- Nikoa Evans-Hendricks, co-founder of Counter Culture Hospitality Group and Executive Director of Harlem Park to Park, which provides information and technical assistance, focused on developing innovative community partnerships to support local businesses.
- Sarah Diehl, Founder & Principal of Empowered Hospitality, and Jill Silman Chapman, Senior Performance Consultant with Insperity, emphasized the critical need for human resources support among hospitality businesses, especially those without in-house HR operations. Furthermore, Empowered Hospitality is helping hospitality businesses with diversity, equity, and inclusion initiatives.
- Amy Bokerman, attorney with the Hotel Trades Council labor union, stressed the importance of worker safety, personal protective equipment (PPE) and hand washing stations, and enforcement of social distancing rules within the workplace. With the overwhelming majority of union members currently out of work, the union has secured health insurance for furloughed and laid-off workers through the end of the year.
Panel 2: Hospitality Employers
Throughout 2020, hospitality employers have been forced to find new ways to operate safely and new sources of revenue. They have made painful decisions to furlough existing staff, and figure out how to bring staff back. Employers on the panel shared reflections on the impact of COVID-19 on their operations as well as potential opportunities for hiring in the future.
- Across the sector, health guidelines have resulted in significant changes around worker and customer safety, causing significant expenses for businesses and impacting customer experience. Multiple panelists mentioned the mandatory health checks, use of hand sanitizer, mask requirements, limited interaction between staff and customers, and other policy shifts.
- Businesses primarily serving tourist customers have been impacted the most over the past year. George Ntim, Market Director of Diplomatic and Community Relations at the Marriott Marquis, described the steep and ongoing drop in reservations among hotels across the city. Jeff LaPadula, co-owner of Times Square’s S. Kitchen, noted the devastating impact on restaurant business in the midtown area caused by the shuttering of Broadway shows.
- Businesses with a greater local (rather than tourist) clientele have been impacted less severely, and in many cases have successfully adapted revenue flows. Christopher Gandsy, Chef & Brewer at Brooklyn’s Daleview Biscuits and Beer, and Anita Trehan, founder of Harlem’s Chaiwali restaurant, both noted sharp increases in takeout orders that have led to the hiring of additional delivery workers.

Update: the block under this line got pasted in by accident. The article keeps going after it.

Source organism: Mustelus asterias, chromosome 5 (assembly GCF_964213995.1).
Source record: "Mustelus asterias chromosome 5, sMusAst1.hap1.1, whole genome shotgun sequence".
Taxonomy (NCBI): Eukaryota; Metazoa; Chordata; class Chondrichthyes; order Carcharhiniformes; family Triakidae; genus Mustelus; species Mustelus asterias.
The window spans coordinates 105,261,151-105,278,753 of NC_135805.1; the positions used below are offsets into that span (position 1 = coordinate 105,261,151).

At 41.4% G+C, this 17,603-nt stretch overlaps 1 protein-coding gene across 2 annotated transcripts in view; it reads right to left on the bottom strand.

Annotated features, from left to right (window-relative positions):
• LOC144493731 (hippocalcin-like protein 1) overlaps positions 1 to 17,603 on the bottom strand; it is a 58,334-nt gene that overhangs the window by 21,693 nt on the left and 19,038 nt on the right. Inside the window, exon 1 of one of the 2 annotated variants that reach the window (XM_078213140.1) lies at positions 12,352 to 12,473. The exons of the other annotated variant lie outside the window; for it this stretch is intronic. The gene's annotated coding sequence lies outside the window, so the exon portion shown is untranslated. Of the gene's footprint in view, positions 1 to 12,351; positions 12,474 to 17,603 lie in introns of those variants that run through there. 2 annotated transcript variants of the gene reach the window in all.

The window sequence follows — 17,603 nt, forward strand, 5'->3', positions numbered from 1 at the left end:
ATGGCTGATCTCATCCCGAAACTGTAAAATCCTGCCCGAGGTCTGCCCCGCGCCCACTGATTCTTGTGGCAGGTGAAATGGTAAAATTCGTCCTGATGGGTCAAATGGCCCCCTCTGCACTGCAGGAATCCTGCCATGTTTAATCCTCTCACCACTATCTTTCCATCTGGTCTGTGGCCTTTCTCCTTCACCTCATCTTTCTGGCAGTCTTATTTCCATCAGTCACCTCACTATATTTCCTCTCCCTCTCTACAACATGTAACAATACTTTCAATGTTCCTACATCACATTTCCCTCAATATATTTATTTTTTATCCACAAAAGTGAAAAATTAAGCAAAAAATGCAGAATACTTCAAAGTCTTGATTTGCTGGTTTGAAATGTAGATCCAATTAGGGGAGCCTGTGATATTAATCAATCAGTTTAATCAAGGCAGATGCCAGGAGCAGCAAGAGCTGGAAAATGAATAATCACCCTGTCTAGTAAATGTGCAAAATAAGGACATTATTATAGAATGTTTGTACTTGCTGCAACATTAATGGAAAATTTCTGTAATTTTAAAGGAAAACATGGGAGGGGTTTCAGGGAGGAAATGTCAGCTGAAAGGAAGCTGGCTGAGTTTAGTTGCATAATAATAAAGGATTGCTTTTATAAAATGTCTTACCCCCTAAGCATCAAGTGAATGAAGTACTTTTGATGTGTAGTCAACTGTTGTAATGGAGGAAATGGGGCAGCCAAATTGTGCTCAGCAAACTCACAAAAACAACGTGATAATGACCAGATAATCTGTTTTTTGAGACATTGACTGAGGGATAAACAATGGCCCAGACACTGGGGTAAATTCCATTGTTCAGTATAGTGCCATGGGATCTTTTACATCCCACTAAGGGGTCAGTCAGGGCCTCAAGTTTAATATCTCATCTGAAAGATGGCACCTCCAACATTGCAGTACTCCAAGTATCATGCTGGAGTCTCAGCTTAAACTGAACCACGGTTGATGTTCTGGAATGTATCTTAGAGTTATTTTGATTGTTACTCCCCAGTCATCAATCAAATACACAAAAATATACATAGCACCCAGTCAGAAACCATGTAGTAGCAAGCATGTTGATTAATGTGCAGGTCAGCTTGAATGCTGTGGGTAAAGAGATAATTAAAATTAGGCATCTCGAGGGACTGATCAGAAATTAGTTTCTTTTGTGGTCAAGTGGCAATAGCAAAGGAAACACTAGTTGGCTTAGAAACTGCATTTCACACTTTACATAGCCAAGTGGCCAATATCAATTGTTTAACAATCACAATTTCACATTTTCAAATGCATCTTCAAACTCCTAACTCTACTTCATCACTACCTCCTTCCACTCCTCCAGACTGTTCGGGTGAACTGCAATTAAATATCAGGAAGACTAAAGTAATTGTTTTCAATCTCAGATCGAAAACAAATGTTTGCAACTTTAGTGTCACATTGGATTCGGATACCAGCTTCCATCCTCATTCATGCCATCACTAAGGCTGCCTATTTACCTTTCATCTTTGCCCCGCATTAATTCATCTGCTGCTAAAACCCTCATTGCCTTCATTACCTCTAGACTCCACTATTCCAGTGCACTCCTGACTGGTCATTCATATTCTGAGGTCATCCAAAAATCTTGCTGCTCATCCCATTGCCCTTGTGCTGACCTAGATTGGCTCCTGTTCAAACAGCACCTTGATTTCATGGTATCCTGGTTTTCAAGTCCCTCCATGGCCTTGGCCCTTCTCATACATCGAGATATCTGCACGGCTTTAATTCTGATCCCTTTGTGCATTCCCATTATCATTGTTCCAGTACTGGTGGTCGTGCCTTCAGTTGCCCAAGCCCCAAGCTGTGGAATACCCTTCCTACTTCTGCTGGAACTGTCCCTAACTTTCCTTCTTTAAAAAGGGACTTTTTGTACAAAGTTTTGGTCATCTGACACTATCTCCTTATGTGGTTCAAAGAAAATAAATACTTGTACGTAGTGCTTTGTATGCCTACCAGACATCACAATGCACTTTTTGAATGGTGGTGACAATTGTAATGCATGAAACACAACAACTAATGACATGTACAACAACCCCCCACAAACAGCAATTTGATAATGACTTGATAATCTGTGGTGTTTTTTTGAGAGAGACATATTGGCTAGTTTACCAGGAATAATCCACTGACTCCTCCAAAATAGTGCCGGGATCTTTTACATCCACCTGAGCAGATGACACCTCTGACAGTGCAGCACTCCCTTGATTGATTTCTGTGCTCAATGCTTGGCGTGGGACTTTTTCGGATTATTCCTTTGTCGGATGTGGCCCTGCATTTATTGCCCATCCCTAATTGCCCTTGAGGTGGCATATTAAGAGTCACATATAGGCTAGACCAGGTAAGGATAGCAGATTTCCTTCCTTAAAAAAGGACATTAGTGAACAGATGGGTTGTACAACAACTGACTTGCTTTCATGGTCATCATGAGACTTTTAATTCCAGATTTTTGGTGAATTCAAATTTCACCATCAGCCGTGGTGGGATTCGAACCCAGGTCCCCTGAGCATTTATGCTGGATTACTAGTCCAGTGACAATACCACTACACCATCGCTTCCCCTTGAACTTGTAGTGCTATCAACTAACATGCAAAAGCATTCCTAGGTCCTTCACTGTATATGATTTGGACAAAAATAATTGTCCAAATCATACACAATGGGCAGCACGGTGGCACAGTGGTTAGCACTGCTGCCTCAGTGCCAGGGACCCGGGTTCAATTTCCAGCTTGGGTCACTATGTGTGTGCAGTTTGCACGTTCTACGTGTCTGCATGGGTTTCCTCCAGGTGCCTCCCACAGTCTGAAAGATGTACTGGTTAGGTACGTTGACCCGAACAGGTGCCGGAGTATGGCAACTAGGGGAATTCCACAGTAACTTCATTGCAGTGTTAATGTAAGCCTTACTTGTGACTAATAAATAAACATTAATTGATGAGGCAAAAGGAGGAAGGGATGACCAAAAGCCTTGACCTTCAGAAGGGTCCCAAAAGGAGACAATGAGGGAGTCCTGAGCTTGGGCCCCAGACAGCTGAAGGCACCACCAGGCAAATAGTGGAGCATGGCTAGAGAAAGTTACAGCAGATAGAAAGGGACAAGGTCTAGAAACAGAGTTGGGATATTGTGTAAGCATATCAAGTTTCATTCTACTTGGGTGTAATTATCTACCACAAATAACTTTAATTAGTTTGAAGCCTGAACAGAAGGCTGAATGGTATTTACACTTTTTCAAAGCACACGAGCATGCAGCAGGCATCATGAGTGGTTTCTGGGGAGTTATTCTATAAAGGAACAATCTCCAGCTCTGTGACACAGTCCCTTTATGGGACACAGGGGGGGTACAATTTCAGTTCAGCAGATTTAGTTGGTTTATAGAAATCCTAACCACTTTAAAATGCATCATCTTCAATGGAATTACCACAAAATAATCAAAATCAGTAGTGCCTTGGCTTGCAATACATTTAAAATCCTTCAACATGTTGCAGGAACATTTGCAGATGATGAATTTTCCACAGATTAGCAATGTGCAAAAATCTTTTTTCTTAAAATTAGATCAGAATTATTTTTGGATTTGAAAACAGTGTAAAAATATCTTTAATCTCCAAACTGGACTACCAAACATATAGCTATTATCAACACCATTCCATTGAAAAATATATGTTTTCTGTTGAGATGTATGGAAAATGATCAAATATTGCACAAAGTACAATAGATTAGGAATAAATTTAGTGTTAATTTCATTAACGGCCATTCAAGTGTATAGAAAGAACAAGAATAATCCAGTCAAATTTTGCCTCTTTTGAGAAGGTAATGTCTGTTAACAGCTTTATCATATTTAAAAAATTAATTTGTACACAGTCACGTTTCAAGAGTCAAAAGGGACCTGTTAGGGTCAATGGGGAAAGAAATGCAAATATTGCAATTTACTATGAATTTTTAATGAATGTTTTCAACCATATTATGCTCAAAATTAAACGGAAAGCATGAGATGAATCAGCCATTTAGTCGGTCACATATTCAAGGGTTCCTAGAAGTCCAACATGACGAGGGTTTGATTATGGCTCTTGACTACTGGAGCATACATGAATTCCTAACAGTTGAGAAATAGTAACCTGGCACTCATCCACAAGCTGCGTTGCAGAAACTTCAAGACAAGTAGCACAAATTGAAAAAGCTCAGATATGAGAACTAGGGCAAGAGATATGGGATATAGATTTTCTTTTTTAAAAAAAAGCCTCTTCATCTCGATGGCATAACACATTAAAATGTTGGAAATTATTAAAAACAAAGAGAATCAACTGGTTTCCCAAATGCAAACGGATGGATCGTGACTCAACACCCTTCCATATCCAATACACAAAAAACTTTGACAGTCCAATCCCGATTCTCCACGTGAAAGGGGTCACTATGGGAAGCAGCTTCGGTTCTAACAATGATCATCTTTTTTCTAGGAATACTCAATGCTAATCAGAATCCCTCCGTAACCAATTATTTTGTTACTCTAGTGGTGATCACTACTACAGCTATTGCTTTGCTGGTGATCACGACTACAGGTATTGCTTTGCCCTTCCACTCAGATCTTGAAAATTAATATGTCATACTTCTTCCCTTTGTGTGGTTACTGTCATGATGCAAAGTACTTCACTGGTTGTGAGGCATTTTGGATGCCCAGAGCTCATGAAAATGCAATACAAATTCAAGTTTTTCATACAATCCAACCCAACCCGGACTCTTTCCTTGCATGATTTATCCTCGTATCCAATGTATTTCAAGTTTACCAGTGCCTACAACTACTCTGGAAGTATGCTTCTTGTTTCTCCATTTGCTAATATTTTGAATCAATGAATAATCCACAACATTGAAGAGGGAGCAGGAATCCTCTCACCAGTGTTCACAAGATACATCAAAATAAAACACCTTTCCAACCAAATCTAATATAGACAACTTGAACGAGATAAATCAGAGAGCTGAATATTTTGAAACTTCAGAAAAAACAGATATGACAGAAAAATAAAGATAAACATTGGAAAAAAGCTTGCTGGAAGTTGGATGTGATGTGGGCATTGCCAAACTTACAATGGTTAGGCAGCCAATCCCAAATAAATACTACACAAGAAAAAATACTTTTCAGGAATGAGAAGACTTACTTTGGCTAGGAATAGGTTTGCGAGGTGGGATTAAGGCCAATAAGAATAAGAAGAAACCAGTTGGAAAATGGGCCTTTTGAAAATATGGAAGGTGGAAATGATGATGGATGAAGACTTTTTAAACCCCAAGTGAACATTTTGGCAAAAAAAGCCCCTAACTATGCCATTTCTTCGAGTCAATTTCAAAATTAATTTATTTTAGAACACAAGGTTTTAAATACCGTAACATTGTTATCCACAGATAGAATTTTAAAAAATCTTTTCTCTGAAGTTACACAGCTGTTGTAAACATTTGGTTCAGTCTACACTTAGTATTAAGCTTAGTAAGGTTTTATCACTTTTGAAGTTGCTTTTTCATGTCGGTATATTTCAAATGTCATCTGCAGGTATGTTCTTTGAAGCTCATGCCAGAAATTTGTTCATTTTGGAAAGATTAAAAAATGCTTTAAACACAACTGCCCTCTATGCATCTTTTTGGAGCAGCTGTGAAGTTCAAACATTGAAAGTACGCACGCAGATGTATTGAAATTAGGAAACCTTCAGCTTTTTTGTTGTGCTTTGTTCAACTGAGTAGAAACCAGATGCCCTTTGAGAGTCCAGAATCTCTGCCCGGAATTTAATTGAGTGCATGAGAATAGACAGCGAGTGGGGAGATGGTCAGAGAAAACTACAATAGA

- Chaiwali, Miss Mack Enterprises, WeClean Hospitality, and Insperity are still adding staff, while others like Marriott Hotels, P.S. Kitchen, and Empowered Hospitality are open to participating in a virtual job fair.
- Employers noted that operations changes adopted during the pandemic may continue when the sector recovers, changing both the needs of hospitality employers and jobseeker requirements around flexibility and sales skills.
- The majority of panelists expressed an openness to working with community-based workforce development organizations, either for internship opportunities or more long-term hiring partnerships.
The past year has shaken much of the hospitality sector. Across the city, hundreds of businesses have shuttered and hundreds of thousands of workers have been idled. Over time, however, the sector will rebound with widespread vaccinations and the return of tourists and office workers – New York City is too dynamic and too powerful a draw to keep people away forever. As the sector recovers, New York City’s workforce development community can partner with employers and intermediaries to prepare new workers and fill hiring needs.
WPTI will host our next Employer Symposium in partnership with the New York City Economic Development Corporation, focused on the healthcare sector, on January 19, 2021 from 8:30-10:30am. Particularly at a time when healthcare workers are more essential than ever, employers in this sector are continuing to hire for a wide range of positions. Please CLICK HERE to register for our HEALTHCARE SECTOR symposium.
In the coming months, we will host two additional symposia, with a session focused on the TECHNOLOGY SECTOR on February 16, and one focused on MANUFACTURING AND CONSTRUCTION on Tuesday, March 16. Stay tuned for more information, including our guest panelists and other speakers.